The accessibility of cheap fossil fuels, due to large government subsidies, promotes the accelerated gross domestic product (GDP) per capita growth in Southeast Asia. However, the ambient air pollution from fossil fuel combustion has a latent cost, which is the public health issues such as respiratory diseases, lung cancer, labor loss, and economic burden in the long-run. In Southeast Asia, lung cancer is the leading and second leading cause of cancer-related death in men, and women, respectively. This nexus study employs the panel vector error correction model (VECM) and panel generalized method of moments (GMM) using data from ten Southeast Asian countries from the period (2000–2016) to explore the possible association between emissions, lung cancer, and the economy. The results confirm that CO2 and PM2.5 are major risk factors for lung cancer in the region. Additionally, the increasing use of renewable energy and higher healthcare expenditure per capita tend to reduce the lung cancer prevalence. Governments specially in low oil price era, have to transfer subsidies from fossil fuels to renewable energy to create a healthy environment. Furthermore, cost creation for fossil fuel consumption through carbon taxation, especially in the power generation sector, is important to induce private sector investment in green energy projects. Full article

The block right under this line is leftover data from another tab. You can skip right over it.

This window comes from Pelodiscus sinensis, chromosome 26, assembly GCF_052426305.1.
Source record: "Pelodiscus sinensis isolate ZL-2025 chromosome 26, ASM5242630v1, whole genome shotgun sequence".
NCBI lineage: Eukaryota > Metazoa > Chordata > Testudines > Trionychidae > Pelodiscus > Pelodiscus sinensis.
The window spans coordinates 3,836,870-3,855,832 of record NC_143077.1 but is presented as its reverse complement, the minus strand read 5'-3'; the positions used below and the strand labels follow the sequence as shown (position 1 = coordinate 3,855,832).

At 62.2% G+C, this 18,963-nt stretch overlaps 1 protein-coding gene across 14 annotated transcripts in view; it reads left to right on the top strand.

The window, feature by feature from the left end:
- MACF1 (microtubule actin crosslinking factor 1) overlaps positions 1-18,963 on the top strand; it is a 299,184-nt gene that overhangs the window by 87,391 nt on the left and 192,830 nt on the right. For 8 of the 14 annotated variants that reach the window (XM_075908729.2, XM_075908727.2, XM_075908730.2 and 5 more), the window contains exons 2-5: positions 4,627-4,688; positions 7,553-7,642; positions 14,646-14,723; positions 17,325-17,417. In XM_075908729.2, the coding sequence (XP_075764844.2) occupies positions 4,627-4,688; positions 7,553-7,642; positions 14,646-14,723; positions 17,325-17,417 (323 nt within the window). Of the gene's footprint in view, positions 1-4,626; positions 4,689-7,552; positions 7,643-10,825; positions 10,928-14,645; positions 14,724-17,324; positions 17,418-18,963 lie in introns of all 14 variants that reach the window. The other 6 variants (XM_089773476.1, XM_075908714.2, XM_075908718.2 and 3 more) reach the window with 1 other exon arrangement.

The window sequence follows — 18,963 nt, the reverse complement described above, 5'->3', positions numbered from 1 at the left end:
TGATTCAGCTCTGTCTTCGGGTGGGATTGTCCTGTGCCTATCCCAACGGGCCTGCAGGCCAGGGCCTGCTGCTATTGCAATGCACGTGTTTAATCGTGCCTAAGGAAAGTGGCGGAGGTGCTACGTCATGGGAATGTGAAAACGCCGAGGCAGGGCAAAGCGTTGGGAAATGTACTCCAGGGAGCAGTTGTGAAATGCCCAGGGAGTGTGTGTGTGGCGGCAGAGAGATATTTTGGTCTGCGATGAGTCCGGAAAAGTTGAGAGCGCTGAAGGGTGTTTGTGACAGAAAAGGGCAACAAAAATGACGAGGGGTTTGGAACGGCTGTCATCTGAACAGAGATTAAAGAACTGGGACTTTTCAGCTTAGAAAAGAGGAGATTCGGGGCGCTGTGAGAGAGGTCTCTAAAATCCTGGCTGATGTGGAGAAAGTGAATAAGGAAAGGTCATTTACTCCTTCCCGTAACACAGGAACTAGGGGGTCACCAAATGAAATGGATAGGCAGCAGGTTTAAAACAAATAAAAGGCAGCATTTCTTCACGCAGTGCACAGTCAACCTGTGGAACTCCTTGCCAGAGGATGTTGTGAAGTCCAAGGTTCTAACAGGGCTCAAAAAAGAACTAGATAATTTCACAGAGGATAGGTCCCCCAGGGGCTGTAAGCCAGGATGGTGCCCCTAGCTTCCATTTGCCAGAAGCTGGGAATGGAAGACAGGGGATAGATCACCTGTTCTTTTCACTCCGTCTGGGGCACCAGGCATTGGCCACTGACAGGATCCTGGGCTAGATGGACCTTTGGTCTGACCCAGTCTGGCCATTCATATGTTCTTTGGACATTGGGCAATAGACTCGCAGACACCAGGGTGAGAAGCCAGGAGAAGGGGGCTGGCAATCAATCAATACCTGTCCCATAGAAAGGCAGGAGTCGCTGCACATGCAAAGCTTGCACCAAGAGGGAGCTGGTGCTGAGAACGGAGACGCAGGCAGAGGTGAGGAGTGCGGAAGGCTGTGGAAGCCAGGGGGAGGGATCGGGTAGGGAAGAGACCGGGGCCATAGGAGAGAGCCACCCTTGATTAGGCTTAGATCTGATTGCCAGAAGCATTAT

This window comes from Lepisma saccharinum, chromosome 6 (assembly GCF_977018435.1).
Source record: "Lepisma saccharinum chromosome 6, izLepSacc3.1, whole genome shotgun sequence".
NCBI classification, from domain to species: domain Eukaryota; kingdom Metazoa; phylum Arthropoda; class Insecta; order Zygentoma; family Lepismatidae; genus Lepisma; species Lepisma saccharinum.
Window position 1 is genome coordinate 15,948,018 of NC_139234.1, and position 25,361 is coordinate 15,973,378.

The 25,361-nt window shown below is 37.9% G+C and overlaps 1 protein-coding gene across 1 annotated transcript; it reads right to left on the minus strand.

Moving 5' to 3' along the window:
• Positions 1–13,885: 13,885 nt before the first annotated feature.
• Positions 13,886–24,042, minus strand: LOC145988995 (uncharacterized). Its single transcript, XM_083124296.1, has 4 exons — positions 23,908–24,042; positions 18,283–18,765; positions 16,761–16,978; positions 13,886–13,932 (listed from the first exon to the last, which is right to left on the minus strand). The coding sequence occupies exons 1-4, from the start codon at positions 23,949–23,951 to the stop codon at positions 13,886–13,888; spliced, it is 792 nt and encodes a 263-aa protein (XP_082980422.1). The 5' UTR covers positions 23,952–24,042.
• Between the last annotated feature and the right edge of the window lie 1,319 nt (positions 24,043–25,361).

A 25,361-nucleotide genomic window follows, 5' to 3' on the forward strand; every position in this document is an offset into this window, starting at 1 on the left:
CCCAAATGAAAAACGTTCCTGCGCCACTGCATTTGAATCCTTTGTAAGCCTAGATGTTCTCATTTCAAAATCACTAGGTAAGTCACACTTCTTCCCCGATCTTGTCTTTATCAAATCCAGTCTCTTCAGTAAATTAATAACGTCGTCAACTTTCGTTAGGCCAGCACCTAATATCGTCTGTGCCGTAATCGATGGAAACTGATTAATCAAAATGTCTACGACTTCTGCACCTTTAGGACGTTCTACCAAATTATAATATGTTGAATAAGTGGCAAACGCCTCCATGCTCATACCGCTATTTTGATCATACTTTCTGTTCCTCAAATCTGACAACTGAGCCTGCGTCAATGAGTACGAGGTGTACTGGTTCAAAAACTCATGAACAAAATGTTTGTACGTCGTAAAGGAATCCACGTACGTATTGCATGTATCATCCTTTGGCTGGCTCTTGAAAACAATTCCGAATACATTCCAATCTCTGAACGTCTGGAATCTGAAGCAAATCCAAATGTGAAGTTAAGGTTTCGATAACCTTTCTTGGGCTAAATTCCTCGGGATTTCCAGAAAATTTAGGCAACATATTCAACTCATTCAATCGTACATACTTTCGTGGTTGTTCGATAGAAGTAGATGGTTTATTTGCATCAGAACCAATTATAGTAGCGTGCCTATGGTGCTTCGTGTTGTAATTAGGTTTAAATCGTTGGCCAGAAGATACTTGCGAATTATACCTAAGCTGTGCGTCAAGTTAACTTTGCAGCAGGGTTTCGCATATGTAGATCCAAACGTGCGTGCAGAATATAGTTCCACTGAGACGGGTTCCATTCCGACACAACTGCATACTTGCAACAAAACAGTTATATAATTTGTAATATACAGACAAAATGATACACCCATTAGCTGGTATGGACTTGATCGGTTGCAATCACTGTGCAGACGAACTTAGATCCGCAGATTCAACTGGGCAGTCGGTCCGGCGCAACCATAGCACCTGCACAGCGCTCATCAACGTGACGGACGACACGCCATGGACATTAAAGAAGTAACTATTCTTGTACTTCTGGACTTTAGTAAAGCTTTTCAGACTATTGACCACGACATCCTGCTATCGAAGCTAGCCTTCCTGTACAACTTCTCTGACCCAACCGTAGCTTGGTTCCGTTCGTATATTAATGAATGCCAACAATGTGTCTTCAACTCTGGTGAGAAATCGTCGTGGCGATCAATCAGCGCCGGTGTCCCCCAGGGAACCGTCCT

(This article belongs to the Special Issue Economic Analysis on Energy and Environmental Issues and Policy)
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Planned Papers

The below list represents only planned manuscripts. Some of these manuscripts have not been received by the Editorial Office yet. Papers submitted to MDPI journals are subject to peer-review.

Title: Does Carbon Pricing Improve a Company’s Carbon Management Using an Internal Carbon Price? Empirical Evidence from Korean Companies under the Korean Emission Trading Scheme